At any rate, the overall point is not ethical reasoning but how one can use reasoning to resolve ethical disputes. Without a common acceptance of first principles it’s simply not possible – like arguing proofs in mathematics with different axioms. You may accept a certain set of principles as having “authority over you” or you may go a step further and believe them to be transcendentally true – as universalist religions (even informal secular ones) do.

        But when these Universalists disagree and try, in ignorance at their own futility, to talk it out without reference to first principles or authority, as if that’s ever going to resolve anything – well, I’ve just got to sit back and watch and laugh with amusement.

      • Sardonic_sob says:

        You are completely correct that the CI is a created first principle, a proposed and fairly artificial solution to the problem, “We need an ethical first principle from which we can derive an ethical system.”

        My only point was that it is neither more nor less so than any other first principle or principles, and that untestable and unfalsifiable claims of divine inspiration do not, logically speaking, elevate such other principles above it. You don’t need God to construct an ethics and, so far, ethics claiming to be derived from divine command have not resulted in behavior I would consider particularly more ethical than the ethics I construct for myself absent same.

        Basically, so far as I can tell people are either taught to act ethically as children or they are not,and either it sticks or it doesn’t. The basis of the ethics is largely irrelevant in my experience.

      • Handle says:

        Sardonic_sob – I just want to say I really appreciate your writing and the level of discourse we’ve been sharing. I’d clarify my point by saying it’s not what “the basis” for ethics is, but how strongly a person will adhere to any particular code of behavior, even when it’s not in his interests to do so – or even when he finds it personally disagreeable.

        I’ll end by highlighting this disgraceful episode in the continuing chronicles of the decline of our Western Civilization. The mob seems to be composed of quite ordinary young folks (not just your typical “oppressed youths”) who seem absolutely without hesitation in their chaotic vandalism and undeterred by any strong internal moral qualms (which, sadly, would be required because, apparently, the police weren’t exactly able or willing to establish civil order – their primary function).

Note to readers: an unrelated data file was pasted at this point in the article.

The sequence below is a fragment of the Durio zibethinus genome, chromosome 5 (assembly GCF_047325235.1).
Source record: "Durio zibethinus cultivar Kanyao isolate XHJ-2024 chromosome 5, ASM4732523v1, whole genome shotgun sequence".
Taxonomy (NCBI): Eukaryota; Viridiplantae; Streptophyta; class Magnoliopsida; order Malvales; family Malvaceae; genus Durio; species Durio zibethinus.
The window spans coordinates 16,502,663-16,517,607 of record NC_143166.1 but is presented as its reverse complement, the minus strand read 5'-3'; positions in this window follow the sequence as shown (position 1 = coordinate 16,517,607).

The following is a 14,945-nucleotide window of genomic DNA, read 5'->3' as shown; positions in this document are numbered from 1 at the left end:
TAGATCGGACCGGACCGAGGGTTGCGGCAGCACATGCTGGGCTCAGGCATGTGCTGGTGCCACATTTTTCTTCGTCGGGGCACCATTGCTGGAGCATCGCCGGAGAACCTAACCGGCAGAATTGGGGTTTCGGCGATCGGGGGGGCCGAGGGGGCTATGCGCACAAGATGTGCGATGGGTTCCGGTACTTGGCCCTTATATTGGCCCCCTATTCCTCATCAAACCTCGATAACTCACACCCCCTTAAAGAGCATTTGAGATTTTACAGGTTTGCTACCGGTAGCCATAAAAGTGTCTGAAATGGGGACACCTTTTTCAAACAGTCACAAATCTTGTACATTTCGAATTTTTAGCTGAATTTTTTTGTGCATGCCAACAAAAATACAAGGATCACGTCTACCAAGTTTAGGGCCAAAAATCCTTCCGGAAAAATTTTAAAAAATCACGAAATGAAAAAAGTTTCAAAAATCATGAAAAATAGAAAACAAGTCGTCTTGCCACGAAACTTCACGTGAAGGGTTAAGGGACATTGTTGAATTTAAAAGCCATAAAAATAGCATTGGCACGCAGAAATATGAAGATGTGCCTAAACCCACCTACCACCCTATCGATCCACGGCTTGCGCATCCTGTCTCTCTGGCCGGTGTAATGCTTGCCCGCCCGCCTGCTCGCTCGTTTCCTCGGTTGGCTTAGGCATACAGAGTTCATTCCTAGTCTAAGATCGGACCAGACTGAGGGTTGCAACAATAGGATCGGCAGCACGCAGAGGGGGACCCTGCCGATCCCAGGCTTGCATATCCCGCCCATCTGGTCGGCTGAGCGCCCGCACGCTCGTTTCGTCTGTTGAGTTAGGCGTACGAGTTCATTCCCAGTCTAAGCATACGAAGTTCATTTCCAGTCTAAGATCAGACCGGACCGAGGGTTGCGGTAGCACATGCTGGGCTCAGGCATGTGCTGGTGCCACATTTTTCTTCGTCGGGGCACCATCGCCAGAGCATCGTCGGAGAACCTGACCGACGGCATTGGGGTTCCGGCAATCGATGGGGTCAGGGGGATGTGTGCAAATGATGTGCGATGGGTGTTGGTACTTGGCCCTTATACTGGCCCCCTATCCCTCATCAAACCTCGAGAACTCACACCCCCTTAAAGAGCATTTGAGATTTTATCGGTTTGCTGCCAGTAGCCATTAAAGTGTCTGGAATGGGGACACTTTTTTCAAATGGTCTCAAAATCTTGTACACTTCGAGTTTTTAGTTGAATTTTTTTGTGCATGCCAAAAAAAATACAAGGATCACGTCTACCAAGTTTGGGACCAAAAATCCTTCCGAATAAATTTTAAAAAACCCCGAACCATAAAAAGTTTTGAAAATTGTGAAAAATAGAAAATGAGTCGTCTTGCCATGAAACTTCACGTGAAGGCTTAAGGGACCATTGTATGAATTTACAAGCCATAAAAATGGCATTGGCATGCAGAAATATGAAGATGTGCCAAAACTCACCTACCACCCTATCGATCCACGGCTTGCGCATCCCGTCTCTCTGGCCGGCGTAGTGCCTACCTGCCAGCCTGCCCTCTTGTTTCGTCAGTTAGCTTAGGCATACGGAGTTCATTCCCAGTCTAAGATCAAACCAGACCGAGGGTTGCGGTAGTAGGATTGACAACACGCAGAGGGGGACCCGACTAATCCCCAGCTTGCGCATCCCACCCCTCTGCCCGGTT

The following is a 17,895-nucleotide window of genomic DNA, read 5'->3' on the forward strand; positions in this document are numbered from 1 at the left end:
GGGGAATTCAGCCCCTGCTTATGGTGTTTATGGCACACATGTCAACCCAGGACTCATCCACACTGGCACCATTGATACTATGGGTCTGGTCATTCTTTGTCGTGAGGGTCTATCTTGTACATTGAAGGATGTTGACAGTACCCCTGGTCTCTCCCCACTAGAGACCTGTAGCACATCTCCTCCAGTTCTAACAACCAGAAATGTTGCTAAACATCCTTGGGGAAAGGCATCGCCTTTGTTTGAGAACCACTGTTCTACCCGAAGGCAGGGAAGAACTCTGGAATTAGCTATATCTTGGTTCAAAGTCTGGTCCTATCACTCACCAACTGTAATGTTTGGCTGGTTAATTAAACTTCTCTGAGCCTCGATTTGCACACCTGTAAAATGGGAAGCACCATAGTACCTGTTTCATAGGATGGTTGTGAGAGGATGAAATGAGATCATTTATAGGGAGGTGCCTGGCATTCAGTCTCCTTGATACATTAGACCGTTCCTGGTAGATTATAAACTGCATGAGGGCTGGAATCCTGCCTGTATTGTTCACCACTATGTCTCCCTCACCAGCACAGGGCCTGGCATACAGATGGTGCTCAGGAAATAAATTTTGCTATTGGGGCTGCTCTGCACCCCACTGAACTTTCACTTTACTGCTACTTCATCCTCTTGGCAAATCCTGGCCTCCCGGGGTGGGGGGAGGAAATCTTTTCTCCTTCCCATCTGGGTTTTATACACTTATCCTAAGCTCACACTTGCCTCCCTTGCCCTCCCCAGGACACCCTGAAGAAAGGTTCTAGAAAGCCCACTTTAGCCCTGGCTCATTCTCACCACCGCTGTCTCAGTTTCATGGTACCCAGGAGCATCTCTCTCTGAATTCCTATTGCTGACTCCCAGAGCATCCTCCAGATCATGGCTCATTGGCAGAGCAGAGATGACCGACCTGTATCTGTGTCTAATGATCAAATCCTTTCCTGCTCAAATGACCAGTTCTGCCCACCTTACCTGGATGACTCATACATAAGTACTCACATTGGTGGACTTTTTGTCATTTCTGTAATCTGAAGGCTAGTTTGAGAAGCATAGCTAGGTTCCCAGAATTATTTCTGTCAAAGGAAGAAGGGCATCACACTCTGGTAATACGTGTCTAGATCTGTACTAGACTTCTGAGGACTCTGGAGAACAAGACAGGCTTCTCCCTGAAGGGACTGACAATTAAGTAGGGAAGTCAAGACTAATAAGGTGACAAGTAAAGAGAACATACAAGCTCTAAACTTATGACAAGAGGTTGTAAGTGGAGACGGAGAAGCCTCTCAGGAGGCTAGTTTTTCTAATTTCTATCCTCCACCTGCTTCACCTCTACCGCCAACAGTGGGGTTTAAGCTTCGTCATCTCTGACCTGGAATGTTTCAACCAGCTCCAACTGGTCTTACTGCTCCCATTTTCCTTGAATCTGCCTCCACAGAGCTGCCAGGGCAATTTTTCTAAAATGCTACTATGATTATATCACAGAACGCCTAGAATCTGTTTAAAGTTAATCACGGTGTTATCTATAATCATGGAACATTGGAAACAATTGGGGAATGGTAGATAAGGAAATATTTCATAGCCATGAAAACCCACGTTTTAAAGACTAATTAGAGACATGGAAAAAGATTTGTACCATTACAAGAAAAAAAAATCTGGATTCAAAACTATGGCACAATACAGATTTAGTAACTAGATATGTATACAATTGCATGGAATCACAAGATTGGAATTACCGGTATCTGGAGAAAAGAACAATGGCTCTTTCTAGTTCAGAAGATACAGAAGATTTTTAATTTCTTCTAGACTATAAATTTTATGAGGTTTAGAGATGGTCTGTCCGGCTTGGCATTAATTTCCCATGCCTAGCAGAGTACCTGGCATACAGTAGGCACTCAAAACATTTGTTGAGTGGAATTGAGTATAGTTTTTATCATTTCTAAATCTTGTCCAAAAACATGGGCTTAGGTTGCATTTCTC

I do not believe that all cultures at all times and places are equally susceptible to these sorts of events (which is what I’ve heard enough to know that it’s the usual excuse). Something very important has failed here. Not just the policies and practices of law enforcement – but something, if you’ll excuse my terminology, concerning the souls of the rioters.

        My position is that I’d be willing to support whatever is reasonably required to remedy this dysfunction so my family can live in a place where we can trust our neighbors without worrying whether our business will be ransacked by their punk perpetually-adolescent children should the local sports team lose a meaningless game. I’m all ears when it comes to ideas about how to accomplish that, but I don’t think human nature gives us very many options.

  6. Tschafer says:

    The points made here against MacArdle are a lot better than the ones Ferd made. He’s becoming increasingly unreadable as time goes on, and yes, “hysterical” is the word. I don’t really bother reading him much anymore.

  7. Jehu says:

    The problem is that the banks and lots of large industries have paraded their moral hazard repeatedly in our faces. Government officials like Geithner have also made it clear that laws are only for the little people. In such an environment it is very hard for me to sternly insist that the little people must continue to play by the rules simply because I can meaningfully impose costs on them whereas I can’t for the politically connected. I believe that it is evil to not keep one’s promises when they are freely entered into outside of a state of war, but I feel very awkward when I can only enforce those rules on the weak.

  8. Fake Herzog says:

    Handle,

    Great comments — I see a future in blogging for you.

    As for aretae’s claim that “you cannot rationally support the proposition that God exists either”, what if I told you that there are in fact, very good and rational reasons to believe that Jesus of Nazareth was the Christ?

    Aretae, please give this paper a read and blog about it over at your place, I’d love to get your thoughts:

    http://www.lydiamcgrew.com/Resurrectionarticlesinglefile.pdf